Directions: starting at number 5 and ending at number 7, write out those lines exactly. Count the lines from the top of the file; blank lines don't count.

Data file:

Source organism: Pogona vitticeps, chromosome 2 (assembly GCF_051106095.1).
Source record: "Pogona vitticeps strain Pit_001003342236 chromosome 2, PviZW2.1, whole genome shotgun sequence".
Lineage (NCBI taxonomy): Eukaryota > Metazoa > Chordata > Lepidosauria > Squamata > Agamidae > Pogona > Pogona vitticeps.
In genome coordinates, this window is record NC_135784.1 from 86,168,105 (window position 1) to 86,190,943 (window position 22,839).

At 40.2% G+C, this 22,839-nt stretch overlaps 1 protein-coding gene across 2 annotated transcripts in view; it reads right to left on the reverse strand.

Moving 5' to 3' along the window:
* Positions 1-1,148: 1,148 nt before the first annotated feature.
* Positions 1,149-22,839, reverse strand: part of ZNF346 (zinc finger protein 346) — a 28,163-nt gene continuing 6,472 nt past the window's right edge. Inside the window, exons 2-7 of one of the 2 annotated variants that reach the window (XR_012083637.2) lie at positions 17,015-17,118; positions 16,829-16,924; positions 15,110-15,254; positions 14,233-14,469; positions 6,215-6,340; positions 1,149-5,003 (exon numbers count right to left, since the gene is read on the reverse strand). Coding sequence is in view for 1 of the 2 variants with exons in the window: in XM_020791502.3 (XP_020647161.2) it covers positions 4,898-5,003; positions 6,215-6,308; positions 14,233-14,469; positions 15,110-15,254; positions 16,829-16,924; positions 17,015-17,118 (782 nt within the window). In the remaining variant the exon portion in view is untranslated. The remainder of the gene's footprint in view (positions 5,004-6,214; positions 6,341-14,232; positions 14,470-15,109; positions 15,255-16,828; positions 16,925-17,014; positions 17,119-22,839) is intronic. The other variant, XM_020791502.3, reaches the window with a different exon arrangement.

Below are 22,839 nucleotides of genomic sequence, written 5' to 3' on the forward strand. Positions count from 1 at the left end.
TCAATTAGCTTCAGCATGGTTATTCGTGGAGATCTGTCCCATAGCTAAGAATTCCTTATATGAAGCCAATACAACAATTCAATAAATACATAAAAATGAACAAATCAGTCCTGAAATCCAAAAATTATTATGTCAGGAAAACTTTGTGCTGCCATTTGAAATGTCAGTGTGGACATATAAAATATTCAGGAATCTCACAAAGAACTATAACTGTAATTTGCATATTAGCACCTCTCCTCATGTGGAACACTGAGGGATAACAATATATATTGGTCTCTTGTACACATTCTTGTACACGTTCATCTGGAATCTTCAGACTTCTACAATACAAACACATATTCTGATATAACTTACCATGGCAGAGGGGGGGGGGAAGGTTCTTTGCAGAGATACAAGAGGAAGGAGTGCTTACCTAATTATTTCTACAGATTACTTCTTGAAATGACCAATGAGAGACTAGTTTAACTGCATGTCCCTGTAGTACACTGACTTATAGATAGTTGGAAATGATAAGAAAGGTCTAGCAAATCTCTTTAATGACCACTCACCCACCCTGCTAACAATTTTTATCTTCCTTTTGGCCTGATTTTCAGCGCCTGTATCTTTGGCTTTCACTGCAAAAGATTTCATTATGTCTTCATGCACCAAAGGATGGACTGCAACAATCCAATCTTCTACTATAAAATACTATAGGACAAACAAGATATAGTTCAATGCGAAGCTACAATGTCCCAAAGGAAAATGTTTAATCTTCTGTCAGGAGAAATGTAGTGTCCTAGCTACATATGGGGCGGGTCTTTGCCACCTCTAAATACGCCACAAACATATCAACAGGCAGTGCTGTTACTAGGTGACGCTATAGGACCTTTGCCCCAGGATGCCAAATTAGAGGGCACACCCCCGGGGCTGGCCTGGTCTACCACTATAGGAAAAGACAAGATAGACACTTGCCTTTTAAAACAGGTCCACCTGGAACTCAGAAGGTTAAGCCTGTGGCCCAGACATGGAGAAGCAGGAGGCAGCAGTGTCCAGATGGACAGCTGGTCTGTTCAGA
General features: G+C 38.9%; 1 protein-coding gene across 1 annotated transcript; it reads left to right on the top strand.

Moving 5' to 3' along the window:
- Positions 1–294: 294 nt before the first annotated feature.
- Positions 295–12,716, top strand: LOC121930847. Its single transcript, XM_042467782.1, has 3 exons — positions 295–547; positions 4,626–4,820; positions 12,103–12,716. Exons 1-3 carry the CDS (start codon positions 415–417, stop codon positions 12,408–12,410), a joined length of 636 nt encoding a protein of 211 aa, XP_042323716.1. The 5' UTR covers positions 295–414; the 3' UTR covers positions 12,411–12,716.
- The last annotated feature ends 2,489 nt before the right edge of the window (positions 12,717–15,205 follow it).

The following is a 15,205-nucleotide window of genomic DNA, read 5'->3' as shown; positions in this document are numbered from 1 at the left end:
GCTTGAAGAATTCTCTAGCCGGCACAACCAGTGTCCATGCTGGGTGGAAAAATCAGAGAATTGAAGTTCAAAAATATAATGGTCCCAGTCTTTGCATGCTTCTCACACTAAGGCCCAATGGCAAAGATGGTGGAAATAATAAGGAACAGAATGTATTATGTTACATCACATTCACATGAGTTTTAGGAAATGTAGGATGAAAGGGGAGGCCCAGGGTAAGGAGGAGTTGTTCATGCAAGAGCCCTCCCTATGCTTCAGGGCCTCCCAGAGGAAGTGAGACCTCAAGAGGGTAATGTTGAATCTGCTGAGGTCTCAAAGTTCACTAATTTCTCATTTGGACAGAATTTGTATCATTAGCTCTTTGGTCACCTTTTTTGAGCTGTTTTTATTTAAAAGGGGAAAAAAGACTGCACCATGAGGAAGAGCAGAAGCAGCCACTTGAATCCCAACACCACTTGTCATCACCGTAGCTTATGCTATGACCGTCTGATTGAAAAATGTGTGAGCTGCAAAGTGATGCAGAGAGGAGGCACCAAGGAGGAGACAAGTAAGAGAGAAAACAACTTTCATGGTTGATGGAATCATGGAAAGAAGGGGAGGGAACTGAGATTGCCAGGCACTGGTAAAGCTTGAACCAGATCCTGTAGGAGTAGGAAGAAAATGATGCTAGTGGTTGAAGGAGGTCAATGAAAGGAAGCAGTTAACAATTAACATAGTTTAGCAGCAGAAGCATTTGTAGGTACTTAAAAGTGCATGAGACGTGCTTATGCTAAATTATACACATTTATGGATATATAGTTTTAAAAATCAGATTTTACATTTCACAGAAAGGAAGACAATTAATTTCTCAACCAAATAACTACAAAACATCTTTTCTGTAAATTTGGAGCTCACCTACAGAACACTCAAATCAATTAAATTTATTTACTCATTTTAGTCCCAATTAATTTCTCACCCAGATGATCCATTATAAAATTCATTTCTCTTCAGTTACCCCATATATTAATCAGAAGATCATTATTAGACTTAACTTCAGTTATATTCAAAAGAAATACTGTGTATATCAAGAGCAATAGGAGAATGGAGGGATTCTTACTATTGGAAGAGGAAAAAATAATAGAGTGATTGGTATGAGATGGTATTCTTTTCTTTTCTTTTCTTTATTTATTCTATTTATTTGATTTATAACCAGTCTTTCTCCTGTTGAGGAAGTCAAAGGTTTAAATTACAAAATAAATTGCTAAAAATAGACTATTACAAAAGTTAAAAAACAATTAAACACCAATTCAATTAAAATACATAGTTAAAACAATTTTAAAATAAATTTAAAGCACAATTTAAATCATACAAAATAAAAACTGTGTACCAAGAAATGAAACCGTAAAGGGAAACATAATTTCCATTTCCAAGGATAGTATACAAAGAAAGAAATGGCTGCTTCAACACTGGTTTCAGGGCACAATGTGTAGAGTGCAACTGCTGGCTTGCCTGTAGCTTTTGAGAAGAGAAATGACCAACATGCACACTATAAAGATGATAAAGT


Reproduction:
At 40.2% G+C, this 22,839-nt stretch overlaps 1 protein-coding gene across 2 annotated transcripts in view; it reads right to left on the reverse strand.

Moving 5' to 3' along the window:
* Positions 1-1,148: 1,148 nt before the first annotated feature.